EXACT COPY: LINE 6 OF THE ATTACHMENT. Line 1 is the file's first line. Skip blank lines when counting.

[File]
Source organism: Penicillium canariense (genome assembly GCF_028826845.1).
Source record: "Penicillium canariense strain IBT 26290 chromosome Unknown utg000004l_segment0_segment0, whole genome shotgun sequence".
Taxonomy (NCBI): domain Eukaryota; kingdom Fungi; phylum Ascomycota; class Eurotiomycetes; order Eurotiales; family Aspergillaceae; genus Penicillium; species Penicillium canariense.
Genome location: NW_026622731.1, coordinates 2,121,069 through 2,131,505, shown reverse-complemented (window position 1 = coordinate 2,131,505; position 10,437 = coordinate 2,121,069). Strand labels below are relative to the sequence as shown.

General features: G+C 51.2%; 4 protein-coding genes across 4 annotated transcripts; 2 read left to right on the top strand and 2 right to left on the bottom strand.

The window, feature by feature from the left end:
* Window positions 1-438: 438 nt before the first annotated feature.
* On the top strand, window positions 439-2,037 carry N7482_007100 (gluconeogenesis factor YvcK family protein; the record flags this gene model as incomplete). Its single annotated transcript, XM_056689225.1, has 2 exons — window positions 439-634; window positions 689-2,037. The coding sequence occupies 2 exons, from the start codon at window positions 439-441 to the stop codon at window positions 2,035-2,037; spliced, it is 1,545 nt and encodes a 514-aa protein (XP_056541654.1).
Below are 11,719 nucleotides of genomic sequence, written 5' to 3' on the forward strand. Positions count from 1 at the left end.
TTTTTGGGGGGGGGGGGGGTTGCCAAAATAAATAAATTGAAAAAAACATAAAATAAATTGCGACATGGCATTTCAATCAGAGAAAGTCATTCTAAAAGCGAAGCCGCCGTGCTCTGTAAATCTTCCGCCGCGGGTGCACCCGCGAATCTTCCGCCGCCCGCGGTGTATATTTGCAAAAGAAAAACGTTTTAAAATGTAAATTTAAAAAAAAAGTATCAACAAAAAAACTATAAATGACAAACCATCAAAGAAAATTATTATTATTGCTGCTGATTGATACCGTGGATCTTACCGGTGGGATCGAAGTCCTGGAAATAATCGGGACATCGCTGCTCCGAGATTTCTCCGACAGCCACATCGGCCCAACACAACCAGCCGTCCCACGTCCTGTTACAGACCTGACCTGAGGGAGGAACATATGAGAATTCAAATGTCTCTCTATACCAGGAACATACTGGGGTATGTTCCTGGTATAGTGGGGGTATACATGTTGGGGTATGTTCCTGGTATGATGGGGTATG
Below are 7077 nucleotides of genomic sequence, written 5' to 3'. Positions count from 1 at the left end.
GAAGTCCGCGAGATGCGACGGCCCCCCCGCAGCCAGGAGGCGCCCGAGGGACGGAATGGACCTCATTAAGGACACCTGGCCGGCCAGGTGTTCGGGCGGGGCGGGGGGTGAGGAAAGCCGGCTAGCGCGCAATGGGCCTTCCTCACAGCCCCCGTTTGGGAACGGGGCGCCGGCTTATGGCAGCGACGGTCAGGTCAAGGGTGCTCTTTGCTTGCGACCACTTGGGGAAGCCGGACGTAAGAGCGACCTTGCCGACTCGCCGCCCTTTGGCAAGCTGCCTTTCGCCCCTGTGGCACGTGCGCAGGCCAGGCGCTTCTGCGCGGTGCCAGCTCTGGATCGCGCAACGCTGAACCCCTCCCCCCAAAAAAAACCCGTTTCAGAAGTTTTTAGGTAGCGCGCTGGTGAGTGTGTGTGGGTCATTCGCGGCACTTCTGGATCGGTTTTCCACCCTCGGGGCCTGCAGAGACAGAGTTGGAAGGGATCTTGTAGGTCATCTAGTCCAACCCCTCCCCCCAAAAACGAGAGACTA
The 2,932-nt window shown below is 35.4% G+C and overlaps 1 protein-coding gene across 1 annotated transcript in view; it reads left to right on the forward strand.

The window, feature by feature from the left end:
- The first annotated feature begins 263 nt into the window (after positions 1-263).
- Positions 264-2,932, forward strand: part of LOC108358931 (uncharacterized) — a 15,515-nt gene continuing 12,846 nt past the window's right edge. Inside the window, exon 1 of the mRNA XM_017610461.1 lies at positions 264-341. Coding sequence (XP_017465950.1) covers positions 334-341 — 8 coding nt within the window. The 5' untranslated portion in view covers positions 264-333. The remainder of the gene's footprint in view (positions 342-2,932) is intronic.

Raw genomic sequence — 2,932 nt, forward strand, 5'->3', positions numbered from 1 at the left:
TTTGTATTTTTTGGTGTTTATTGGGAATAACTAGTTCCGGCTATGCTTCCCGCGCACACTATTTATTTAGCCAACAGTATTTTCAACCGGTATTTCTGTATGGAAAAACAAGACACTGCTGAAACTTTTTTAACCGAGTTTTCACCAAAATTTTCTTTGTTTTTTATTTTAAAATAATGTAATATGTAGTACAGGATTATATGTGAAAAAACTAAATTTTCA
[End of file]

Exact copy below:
The window, feature by feature from the left end: